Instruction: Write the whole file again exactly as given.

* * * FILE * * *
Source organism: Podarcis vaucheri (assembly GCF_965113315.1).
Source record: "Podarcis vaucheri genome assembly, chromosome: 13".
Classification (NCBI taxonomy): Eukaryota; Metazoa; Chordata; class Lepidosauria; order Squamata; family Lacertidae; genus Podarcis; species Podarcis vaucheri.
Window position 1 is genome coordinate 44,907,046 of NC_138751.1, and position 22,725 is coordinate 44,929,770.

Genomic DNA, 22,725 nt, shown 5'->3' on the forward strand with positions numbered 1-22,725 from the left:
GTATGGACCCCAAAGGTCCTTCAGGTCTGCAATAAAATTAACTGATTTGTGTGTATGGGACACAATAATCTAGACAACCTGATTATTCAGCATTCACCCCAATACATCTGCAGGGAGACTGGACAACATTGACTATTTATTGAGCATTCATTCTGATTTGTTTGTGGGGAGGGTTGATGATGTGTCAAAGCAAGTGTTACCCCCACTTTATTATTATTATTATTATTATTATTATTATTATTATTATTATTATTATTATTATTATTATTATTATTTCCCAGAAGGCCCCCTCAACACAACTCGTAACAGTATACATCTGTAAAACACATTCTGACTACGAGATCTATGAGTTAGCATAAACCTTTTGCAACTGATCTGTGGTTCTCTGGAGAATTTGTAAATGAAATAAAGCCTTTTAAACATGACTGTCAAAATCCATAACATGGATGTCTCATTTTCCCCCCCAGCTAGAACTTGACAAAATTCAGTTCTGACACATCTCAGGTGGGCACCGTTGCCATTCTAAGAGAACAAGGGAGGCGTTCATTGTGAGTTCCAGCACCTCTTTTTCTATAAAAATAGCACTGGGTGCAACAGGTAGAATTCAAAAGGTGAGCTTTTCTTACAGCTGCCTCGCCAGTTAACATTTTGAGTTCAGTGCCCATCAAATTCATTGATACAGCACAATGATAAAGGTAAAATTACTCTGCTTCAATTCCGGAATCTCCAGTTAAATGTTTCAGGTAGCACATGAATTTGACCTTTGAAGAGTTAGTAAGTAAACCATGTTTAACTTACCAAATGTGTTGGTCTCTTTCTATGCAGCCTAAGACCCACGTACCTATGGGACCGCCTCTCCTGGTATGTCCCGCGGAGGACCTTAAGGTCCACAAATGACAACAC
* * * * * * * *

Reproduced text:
Source organism: Podarcis vaucheri (assembly GCF_965113315.1).
Source record: "Podarcis vaucheri genome assembly, chromosome: 13".
Classification (NCBI taxonomy): Eukaryota; Metazoa; Chordata; class Lepidosauria; order Squamata; family Lacertidae; genus Podarcis; species Podarcis vaucheri.
Window position 1 is genome coordinate 44,907,046 of NC_138751.1, and position 22,725 is coordinate 44,929,770.

Genomic DNA, 22,725 nt, shown 5'->3' on the forward strand with positions numbered 1-22,725 from the left:
GTATGGACCCCAAAGGTCCTTCAGGTCTGCAATAAAATTAACTGATTTGTGTGTATGGGACACAATAATCTAGACAACCTGATTATTCAGCATTCACCCCAATACATCTGCAGGGAGACTGGACAACATTGACTATTTATTGAGCATTCATTCTGATTTGTTTGTGGGGAGGGTTGATGATGTGTCAAAGCAAGTGTTACCCCCACTTTATTATTATTATTATTATTATTATTATTATTATTATTATTATTATTATTATTATTATTATTATTATTTCCCAGAAGGCCCCCTCAACACAACTCGTAACAGTATACATCTGTAAAACACATTCTGACTACGAGATCTATGAGTTAGCATAAACCTTTTGCAACTGATCTGTGGTTCTCTGGAGAATTTGTAAATGAAATAAAGCCTTTTAAACATGACTGTCAAAATCCATAACATGGATGTCTCATTTTCCCCCCCAGCTAGAACTTGACAAAATTCAGTTCTGACACATCTCAGGTGGGCACCGTTGCCATTCTAAGAGAACAAGGGAGGCGTTCATTGTGAGTTCCAGCACCTCTTTTTCTATAAAAATAGCACTGGGTGCAACAGGTAGAATTCAAAAGGTGAGCTTTTCTTACAGCTGCCTCGCCAGTTAACATTTTGAGTTCAGTGCCCATCAAATTCATTGATACAGCACAATGATAAAGGTAAAATTACTCTGCTTCAATTCCGGAATCTCCAGTTAAATGTTTCAGGTAGCACATGAATTTGACCTTTGAAGAGTTAGTAAGTAAACCATGTTTAACTTACCAAATGTGTTGGTCTCTTTCTATGCAGCCTAAGACCCACGTACCTATGGGACCGCCTCTCCTGGTATGTCCCGCGGAGGACCTTAAGGTCCACAAATGACAACAC